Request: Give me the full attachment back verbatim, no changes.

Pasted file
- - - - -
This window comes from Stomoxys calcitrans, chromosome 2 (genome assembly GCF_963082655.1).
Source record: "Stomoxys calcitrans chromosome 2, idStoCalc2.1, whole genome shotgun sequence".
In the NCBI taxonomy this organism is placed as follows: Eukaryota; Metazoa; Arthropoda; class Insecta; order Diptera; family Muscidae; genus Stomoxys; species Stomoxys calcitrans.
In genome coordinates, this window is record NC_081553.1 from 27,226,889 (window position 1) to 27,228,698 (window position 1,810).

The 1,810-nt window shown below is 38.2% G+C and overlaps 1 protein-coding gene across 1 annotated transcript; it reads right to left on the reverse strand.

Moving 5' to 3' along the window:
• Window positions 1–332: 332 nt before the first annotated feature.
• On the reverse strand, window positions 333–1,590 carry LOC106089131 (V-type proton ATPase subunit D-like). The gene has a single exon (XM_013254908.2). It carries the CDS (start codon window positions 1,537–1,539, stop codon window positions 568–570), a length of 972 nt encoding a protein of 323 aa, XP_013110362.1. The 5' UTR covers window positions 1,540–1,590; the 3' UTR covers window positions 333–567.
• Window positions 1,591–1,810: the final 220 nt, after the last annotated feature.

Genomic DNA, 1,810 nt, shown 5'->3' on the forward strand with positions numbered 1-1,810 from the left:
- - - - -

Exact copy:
This window comes from Stomoxys calcitrans, chromosome 2 (genome assembly GCF_963082655.1).
Source record: "Stomoxys calcitrans chromosome 2, idStoCalc2.1, whole genome shotgun sequence".
In the NCBI taxonomy this organism is placed as follows: Eukaryota; Metazoa; Arthropoda; class Insecta; order Diptera; family Muscidae; genus Stomoxys; species Stomoxys calcitrans.
In genome coordinates, this window is record NC_081553.1 from 27,226,889 (window position 1) to 27,228,698 (window position 1,810).

The 1,810-nt window shown below is 38.2% G+C and overlaps 1 protein-coding gene across 1 annotated transcript; it reads right to left on the reverse strand.

Moving 5' to 3' along the window:
• Window positions 1–332: 332 nt before the first annotated feature.
• On the reverse strand, window positions 333–1,590 carry LOC106089131 (V-type proton ATPase subunit D-like). The gene has a single exon (XM_013254908.2). It carries the CDS (start codon window positions 1,537–1,539, stop codon window positions 568–570), a length of 972 nt encoding a protein of 323 aa, XP_013110362.1. The 5' UTR covers window positions 1,540–1,590; the 3' UTR covers window positions 333–567.
• Window positions 1,591–1,810: the final 220 nt, after the last annotated feature.

Genomic DNA, 1,810 nt, shown 5'->3' on the forward strand with positions numbered 1-1,810 from the left: